Sadly, now that the Fringe has grown so large, it might be experiencing some growing pains. Or maybe something else has happened to the great happening in Edinburgh.

Edinburgh festival: are we in a fringe recession? | Stage | theguardian.com

Pippa Bailey’s article is embedded in the Guardian link, but I thought I’d just draw attention to it because I think her primary concerns hold relevance beyond the evolution of the Fringe:

Reflections on Fringe | Biding Time

 

 

Inserting a digression here on political theater and dramatic comedy… backing up to move forward… I found this in my stack of obscure things, and it seems fitting to mention it here in the context of creative theater…. it’s a spitting invective against plays,  players and the role of the stage in society, published 1587, entitled A Mirror of Monsters.

The full title, entertaining in and of itself (edited for spelling):

A Mirrour of Monsters wherein is plainely described the manifold vices, & spotted enormities, that are caused by the infectious sight of playes, with the description of the subtile slights of Sathan, making him his instruments.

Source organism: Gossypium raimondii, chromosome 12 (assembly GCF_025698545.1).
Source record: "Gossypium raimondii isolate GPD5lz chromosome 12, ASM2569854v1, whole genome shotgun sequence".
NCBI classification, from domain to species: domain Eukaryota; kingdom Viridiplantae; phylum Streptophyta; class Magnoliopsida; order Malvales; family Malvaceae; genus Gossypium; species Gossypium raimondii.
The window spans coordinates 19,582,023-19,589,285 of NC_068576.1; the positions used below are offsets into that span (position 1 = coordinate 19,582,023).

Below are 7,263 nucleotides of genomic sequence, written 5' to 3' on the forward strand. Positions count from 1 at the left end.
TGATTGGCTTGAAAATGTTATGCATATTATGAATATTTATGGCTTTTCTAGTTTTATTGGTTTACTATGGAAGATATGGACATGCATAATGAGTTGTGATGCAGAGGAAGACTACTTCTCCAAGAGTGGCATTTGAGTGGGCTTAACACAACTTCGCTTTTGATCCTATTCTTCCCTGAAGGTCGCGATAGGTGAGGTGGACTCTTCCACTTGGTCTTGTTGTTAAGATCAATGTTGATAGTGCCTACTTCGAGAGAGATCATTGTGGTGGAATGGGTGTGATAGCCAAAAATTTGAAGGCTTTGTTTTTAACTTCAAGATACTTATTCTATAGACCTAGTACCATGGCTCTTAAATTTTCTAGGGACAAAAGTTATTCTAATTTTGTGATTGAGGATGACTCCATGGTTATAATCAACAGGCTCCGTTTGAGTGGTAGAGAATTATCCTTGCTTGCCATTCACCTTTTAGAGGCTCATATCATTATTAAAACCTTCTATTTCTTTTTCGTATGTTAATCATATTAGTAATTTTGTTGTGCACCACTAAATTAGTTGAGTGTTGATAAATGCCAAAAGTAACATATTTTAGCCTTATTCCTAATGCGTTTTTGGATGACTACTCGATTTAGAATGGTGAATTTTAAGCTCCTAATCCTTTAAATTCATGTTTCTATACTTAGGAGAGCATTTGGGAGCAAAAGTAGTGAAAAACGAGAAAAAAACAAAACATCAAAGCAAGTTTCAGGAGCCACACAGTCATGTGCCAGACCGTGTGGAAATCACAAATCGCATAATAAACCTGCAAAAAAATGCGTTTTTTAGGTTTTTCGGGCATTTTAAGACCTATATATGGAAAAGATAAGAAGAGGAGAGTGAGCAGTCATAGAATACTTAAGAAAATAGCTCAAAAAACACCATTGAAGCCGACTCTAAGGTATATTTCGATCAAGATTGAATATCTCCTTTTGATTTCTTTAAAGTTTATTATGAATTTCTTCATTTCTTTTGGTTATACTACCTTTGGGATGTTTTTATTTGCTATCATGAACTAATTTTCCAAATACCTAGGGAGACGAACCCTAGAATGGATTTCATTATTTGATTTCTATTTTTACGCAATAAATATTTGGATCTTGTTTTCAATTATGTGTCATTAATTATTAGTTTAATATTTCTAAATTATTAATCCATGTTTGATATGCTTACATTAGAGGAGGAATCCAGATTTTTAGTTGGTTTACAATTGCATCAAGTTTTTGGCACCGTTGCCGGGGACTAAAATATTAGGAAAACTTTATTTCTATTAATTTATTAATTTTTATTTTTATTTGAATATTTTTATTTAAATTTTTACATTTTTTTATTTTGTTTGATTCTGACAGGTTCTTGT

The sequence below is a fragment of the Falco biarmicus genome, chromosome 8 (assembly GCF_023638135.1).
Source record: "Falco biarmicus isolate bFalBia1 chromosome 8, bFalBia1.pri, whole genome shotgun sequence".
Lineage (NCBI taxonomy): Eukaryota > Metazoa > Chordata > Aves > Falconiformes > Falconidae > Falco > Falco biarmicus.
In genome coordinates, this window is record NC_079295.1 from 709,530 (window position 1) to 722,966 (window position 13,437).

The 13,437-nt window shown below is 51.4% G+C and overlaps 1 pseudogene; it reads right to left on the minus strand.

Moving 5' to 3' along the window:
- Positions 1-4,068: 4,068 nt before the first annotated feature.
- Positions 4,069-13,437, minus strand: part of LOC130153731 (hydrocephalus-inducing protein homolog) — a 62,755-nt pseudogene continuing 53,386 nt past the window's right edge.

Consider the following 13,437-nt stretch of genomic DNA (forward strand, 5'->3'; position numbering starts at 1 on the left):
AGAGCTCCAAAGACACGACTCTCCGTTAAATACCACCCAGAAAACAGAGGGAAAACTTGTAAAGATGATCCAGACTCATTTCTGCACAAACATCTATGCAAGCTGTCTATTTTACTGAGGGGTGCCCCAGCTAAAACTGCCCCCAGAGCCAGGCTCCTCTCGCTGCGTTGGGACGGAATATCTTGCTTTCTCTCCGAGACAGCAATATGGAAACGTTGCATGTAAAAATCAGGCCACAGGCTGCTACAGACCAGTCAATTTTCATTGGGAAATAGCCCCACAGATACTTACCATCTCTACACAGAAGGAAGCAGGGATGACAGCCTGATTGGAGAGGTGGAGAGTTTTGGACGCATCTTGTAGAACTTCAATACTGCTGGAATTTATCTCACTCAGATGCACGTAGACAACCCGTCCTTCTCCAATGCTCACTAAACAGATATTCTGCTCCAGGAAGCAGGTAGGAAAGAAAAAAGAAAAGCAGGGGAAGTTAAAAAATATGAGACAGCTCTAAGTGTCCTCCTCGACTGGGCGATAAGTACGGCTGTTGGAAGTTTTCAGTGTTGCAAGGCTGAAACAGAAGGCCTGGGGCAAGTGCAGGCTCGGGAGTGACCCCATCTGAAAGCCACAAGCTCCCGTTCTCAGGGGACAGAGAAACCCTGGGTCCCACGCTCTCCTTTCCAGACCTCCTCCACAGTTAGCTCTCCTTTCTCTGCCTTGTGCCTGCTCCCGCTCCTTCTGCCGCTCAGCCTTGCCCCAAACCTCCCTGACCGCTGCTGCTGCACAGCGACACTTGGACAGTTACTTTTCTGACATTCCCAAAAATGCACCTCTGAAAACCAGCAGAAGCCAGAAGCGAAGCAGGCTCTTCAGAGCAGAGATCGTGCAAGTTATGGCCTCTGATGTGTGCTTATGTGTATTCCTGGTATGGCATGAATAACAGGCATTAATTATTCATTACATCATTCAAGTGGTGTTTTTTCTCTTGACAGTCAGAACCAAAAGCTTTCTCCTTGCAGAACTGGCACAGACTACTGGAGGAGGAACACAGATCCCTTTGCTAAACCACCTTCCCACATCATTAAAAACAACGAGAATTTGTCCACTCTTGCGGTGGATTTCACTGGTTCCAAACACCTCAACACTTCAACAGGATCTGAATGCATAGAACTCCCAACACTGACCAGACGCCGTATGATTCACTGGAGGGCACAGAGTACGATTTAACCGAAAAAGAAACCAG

A couple of choice bits (edited for spelling):

Players are caterpillars and cankers that cleave to the branches of forward wits… What men are these? (nay rather monsters) that thus corrupt so sweet a soil: such are they, as in outward show seem painted sepluchres, but dig up their [deeds], and find nothing but a masse of rotting bones.

I’m rather partial to the word cleave because it denotes dual and diametrically opposed meanings. Depending on its usage it could mean “to stick” or “to split.”  Another fragment: